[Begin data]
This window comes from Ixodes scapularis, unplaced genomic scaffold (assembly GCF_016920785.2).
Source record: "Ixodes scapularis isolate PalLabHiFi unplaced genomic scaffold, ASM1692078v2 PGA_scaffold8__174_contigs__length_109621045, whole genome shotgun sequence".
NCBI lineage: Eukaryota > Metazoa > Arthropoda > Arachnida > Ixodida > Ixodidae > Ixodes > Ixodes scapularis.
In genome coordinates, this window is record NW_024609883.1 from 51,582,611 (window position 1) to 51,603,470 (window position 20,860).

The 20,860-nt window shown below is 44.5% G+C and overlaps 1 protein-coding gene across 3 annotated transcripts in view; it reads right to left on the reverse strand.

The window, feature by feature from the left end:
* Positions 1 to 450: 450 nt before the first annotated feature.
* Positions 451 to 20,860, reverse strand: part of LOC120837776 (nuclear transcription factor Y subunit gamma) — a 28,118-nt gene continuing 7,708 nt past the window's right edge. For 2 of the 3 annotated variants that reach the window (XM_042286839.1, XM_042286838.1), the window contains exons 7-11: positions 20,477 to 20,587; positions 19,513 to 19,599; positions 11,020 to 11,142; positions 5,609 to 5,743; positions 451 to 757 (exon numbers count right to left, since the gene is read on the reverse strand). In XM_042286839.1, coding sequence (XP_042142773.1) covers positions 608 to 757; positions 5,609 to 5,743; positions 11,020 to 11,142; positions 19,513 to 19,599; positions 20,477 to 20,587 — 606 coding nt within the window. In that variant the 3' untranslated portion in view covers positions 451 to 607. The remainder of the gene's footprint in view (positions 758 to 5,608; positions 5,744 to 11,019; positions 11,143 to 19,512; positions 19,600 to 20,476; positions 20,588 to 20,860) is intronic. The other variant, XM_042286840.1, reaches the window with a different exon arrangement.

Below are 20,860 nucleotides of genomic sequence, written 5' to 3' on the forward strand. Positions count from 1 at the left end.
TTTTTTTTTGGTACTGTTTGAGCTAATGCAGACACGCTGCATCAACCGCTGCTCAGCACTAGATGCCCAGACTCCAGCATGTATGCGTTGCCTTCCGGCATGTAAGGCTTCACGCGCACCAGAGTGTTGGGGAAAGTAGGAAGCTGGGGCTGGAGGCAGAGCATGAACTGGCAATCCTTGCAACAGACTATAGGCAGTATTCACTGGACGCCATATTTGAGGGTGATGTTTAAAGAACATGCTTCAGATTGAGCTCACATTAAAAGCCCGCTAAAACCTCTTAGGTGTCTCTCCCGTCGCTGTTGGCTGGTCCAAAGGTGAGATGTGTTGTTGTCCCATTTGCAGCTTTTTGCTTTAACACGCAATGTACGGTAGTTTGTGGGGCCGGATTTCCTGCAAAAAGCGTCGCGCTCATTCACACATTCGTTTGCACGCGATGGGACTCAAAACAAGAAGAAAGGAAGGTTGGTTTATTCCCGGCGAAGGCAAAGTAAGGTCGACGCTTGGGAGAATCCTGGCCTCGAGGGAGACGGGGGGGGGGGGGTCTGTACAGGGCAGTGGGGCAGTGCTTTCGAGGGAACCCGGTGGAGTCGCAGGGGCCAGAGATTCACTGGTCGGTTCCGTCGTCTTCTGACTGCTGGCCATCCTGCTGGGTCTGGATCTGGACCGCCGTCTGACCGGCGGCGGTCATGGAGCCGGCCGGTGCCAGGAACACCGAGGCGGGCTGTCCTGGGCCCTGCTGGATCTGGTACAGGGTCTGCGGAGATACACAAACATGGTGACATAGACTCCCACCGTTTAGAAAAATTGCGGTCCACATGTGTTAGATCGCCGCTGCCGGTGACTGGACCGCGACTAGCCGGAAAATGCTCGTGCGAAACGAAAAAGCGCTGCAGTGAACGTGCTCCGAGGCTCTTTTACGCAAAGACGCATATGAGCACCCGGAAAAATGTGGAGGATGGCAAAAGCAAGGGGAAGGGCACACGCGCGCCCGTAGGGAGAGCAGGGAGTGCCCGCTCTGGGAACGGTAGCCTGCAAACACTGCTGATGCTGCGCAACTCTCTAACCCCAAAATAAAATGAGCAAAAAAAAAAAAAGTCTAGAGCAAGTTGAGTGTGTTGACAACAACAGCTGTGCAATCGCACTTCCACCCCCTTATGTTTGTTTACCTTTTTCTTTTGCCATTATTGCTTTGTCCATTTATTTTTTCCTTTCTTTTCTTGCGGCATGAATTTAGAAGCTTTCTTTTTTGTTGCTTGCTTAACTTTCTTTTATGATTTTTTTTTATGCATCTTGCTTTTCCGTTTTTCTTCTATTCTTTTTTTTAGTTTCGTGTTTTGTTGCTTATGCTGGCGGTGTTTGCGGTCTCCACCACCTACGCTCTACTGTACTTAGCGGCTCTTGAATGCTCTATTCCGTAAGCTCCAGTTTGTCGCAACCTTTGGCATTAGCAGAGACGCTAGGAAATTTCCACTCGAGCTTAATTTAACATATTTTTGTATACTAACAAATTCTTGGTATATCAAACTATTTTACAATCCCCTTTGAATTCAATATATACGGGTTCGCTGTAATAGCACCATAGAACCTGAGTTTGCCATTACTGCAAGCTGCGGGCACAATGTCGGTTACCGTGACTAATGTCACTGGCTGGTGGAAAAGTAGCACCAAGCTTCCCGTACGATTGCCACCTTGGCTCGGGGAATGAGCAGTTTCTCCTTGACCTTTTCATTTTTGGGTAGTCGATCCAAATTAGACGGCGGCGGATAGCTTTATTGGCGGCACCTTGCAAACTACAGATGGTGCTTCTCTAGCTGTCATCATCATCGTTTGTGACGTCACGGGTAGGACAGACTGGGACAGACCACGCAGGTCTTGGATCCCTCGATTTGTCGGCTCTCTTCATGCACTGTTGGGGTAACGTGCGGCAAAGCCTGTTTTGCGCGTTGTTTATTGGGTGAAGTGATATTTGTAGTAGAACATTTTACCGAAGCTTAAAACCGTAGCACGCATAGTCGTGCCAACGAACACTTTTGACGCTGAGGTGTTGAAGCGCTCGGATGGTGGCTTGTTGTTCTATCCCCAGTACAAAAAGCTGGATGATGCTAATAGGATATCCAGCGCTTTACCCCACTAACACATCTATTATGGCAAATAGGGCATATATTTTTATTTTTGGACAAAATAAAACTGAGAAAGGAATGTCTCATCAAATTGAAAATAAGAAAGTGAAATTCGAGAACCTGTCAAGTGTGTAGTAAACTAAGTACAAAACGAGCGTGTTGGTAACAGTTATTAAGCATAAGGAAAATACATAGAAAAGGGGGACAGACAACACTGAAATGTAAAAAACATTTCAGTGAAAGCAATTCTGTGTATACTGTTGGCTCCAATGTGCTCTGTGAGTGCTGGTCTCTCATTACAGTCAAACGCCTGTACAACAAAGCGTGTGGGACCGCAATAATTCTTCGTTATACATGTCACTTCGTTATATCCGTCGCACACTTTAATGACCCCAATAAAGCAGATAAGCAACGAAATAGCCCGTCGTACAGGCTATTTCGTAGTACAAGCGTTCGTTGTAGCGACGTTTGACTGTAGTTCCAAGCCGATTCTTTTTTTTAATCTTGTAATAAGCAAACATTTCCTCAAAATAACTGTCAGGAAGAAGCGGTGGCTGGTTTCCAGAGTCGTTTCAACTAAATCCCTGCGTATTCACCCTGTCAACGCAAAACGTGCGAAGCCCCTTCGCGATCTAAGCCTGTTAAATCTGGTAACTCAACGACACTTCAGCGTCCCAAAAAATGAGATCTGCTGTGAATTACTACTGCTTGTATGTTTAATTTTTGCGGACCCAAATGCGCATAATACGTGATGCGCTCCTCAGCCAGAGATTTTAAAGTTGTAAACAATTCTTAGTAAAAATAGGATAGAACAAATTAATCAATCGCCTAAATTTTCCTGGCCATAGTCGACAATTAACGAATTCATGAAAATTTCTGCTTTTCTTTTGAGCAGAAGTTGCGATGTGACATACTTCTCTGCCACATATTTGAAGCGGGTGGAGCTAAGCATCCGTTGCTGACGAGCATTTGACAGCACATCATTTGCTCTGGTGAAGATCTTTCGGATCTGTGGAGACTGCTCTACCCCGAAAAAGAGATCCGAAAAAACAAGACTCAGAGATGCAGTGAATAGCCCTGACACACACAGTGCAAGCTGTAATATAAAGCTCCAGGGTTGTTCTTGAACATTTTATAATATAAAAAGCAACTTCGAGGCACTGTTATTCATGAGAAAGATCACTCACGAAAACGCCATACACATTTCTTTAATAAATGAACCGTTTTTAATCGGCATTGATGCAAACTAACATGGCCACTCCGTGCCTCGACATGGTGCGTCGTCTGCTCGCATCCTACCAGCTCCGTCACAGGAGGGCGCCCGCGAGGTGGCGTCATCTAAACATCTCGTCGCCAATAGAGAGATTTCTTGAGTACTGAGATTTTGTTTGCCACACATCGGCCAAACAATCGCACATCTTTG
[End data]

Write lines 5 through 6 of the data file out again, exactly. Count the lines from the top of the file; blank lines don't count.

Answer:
The 20,860-nt window shown below is 44.5% G+C and overlaps 1 protein-coding gene across 3 annotated transcripts in view; it reads right to left on the reverse strand.

The window, feature by feature from the left end: